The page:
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Challenge: Sieve of Eratosthenes, in PHP


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Ah! Eliminate the competitive side of this. Good idea. Naturally, my work is at home, and I am at work, so I can't post for a while. (I also have to port it to PHP.) I have a feeling these will look remarkably similar.

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Well, I'll go ahead and post mine:

function SieveOfErat($n) {	//Construct the initial array	$arrSieve = array();	while (count($arrSieve) < $n-1)  {		array_push($arrSieve, count($arrSieve)+2);	}		//Filter out non-prime numbers	$index = 0;	while ($arrSieve[$index] <= sqrt($n)) {		$multiplier = 2;		$product = $arrSieve[$index] * $multiplier;		while ($product <= $n) {			foreach ($arrSieve as $i => $num) {				if ($num == $product) {					array_splice($arrSieve, $i, 1);					break;				}			}			$multiplier++;			$product = $arrSieve[$index] * $multiplier;		}		$index++;	}		return $arrSieve;}

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Shadow, I count more statements in yours than you count. But you can lose 7 of them if use the range() function as I do.If I'm counting correctly, with return statement, this comes to 21 statements.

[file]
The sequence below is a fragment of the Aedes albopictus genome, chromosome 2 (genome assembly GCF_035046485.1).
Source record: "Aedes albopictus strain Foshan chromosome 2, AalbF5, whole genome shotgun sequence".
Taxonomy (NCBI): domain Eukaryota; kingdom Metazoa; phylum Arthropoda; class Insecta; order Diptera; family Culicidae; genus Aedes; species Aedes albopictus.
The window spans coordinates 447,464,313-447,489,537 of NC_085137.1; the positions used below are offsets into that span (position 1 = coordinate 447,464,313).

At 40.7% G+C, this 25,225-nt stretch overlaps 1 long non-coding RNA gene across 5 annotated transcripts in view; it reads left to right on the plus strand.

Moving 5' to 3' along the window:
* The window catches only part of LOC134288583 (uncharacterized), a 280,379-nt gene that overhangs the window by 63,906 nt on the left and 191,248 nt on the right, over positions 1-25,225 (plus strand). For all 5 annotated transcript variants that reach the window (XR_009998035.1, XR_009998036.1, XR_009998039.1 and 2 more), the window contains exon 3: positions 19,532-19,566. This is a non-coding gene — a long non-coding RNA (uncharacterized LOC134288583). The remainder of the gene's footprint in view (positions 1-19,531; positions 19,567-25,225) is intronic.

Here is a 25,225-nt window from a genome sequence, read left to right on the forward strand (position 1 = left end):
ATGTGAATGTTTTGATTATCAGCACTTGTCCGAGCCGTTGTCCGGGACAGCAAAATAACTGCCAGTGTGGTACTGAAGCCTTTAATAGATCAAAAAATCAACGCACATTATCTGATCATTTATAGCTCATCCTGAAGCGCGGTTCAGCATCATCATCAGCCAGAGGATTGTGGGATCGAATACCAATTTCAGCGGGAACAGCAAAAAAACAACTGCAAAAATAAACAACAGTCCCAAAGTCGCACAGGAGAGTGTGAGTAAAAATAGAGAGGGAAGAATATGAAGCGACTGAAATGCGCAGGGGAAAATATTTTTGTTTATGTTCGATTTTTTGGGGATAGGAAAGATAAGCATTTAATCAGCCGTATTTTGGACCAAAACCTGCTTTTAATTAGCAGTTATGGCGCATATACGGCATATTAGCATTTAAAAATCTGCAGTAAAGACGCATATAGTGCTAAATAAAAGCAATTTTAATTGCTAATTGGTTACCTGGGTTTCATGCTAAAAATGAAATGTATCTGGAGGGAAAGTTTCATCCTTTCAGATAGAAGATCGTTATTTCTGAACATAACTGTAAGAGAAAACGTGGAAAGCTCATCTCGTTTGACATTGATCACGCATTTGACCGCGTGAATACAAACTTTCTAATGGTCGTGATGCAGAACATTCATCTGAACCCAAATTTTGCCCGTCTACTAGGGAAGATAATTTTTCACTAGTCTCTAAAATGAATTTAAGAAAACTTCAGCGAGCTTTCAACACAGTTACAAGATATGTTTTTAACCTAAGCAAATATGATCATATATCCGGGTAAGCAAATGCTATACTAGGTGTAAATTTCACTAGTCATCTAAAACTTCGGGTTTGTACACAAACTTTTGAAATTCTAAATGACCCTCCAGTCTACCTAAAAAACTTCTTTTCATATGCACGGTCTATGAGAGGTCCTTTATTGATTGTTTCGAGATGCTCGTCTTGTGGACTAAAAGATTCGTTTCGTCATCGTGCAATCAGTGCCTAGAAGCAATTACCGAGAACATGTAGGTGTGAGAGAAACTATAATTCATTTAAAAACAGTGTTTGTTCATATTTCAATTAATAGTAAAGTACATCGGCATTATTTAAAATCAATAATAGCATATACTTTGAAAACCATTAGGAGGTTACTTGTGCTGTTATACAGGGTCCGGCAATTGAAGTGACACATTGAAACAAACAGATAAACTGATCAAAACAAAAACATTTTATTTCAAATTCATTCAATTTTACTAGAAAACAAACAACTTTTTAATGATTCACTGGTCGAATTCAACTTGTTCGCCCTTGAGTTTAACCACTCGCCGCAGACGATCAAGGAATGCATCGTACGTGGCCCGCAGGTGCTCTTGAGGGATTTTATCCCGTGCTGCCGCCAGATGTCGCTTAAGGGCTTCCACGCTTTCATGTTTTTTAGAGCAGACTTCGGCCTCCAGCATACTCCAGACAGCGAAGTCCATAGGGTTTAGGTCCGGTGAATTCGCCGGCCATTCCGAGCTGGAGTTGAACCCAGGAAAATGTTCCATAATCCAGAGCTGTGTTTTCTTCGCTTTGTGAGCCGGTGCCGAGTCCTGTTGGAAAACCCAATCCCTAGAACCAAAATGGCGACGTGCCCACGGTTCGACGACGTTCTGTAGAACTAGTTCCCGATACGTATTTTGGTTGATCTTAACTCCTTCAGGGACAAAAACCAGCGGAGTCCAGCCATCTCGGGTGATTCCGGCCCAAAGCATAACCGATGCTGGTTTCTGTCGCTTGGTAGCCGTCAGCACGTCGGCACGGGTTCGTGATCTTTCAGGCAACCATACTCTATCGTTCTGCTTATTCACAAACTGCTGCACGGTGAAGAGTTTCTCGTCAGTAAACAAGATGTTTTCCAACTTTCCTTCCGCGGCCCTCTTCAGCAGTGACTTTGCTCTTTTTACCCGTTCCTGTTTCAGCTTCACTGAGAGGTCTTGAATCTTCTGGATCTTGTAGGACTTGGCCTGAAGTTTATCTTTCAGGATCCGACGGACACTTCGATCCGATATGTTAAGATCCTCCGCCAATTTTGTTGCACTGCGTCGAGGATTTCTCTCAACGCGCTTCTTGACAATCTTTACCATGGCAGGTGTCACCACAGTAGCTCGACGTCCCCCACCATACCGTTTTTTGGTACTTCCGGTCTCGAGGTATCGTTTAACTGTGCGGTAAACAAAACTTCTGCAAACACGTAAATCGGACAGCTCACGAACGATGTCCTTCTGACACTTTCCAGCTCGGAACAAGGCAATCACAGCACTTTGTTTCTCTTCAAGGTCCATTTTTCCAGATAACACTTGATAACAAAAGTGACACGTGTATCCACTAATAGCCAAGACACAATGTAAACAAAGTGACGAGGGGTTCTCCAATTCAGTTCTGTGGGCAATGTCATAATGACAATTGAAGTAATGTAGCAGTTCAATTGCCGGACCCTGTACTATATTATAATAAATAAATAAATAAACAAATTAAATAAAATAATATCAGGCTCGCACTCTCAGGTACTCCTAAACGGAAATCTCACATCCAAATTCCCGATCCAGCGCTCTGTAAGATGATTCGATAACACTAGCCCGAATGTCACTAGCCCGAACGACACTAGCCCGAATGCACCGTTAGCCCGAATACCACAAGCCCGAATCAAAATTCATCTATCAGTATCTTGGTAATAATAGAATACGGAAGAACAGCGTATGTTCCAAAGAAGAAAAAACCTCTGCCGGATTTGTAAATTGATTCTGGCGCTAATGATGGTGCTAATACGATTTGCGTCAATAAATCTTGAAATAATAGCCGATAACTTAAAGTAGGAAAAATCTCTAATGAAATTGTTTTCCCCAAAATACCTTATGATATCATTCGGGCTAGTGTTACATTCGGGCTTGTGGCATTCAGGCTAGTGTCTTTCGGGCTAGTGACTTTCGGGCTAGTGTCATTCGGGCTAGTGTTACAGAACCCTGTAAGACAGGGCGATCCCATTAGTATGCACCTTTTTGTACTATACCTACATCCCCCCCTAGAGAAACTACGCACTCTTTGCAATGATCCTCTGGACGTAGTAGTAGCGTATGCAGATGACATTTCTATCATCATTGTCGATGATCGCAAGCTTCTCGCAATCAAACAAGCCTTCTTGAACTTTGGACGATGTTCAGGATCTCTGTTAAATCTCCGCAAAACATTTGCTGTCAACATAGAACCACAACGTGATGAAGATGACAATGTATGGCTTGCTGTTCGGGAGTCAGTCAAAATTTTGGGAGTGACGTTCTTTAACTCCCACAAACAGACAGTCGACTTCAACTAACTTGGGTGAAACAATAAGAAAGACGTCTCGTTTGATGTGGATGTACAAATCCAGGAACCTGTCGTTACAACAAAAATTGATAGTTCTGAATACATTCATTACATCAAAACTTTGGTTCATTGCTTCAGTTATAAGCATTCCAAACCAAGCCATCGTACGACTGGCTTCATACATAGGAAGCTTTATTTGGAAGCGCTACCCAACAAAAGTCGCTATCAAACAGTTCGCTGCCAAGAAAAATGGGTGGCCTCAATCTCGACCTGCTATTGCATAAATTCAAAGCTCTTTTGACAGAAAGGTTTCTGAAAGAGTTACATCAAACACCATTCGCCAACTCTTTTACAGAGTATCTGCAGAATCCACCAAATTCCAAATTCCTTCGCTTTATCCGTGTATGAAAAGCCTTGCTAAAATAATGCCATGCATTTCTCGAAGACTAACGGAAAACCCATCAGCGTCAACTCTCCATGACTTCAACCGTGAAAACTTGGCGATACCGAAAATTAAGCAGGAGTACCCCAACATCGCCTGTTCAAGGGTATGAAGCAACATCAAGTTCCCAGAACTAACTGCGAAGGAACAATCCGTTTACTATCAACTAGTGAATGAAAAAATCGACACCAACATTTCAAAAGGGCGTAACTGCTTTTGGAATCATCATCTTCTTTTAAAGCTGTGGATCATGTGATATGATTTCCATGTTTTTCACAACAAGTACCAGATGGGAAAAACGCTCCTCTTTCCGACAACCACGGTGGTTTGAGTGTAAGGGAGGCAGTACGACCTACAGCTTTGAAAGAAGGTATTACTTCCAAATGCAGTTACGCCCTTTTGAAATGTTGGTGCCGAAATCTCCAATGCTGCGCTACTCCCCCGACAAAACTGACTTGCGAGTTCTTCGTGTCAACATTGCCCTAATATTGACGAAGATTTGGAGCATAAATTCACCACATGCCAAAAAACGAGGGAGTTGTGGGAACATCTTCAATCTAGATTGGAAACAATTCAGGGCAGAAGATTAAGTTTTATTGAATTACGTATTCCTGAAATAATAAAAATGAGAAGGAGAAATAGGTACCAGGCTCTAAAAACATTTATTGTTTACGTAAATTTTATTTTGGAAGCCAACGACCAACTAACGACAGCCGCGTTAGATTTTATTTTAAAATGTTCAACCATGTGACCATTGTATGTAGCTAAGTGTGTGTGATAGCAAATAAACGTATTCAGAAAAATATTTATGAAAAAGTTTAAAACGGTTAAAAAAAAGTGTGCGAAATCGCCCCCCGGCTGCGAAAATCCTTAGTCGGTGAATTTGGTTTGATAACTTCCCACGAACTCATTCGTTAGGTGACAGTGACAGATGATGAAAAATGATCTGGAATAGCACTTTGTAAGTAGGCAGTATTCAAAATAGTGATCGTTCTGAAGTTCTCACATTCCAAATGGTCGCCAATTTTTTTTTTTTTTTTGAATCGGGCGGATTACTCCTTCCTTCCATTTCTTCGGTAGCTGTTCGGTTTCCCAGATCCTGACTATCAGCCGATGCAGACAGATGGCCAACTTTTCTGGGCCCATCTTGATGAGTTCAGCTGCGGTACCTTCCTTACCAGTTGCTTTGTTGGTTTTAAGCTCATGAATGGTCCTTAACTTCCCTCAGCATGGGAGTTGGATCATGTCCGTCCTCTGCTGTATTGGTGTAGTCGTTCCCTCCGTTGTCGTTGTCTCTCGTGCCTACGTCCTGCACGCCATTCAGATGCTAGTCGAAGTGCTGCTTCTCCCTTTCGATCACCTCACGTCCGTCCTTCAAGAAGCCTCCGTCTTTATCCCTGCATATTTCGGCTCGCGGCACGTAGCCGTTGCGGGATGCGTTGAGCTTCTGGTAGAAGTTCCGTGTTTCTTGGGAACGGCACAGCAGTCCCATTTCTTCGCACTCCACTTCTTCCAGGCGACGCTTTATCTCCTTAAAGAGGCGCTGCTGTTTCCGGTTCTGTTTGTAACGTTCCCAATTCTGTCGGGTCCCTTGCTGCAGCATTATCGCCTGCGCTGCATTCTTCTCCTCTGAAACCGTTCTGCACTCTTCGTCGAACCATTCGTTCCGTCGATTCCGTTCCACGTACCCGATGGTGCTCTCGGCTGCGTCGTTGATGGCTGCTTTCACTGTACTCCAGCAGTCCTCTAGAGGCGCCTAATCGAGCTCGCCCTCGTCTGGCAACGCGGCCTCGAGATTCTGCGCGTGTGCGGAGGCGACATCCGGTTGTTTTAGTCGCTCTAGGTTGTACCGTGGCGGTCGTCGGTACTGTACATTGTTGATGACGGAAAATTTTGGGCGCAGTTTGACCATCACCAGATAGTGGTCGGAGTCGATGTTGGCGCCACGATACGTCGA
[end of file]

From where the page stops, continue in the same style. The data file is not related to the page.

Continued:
function strike_multiples (&$arr, $denom) {   $len = count($arr);						  // 2   for ($i = $len - 1; $i >= $denom; --$i) {	// 5	  if ($arr[$i] % $denom == 0) {			 // 3		 array_splice($arr, $i, 1);			 // 1	  }   }}function getPrimes ($n) {   $i = 0;									  // 1   $p = 2;									  // 1   $primes = range($p, $n);					 // 1   while ($p * $p <= $n) {					  // 3	  strike_multiples ($primes, $p);		   // 1	  $i++;									 // 1	  $p = $primes[$i];						 // 1   }   return $primes;							  // 1}

Edited by Deirdre's Dad
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	function sieve($max) {		$numbers = range(2, $max); // 1		$k = 1; // 2		do {			$next_number = each($numbers); // 3			$next_number = $next_number[1]; // 4			$h = $k; // 5			$k++; // 6			do {				$j = $numbers[$h]; // 7				$remainder = $j % $next_number; // 8				$not_r = !$remainder; // 9				if ($not_r) { // 10					array_splice($numbers, $h, 1); // 11				}				$h++; // 12				$len = count($numbers); // 13				$more = $h < $len; // 14			} while ($more); // 15			$n_squared = pow($next_number, 2); // 16			$not_done = $n_squared < $max; // 17		} while ($not_done); // 18		return $numbers; // 19	}

Interestingly enough, my algorithm does not work for numbers under 17. Can you see why? :)

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Shadow, I count more statements in yours than you count. But you can lose 7 of them if use the range() function as I do.
Hmm...What did you count?I never knew a function like range() existed. That would indeed take alot of statements out. :)
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I get 35 for your code: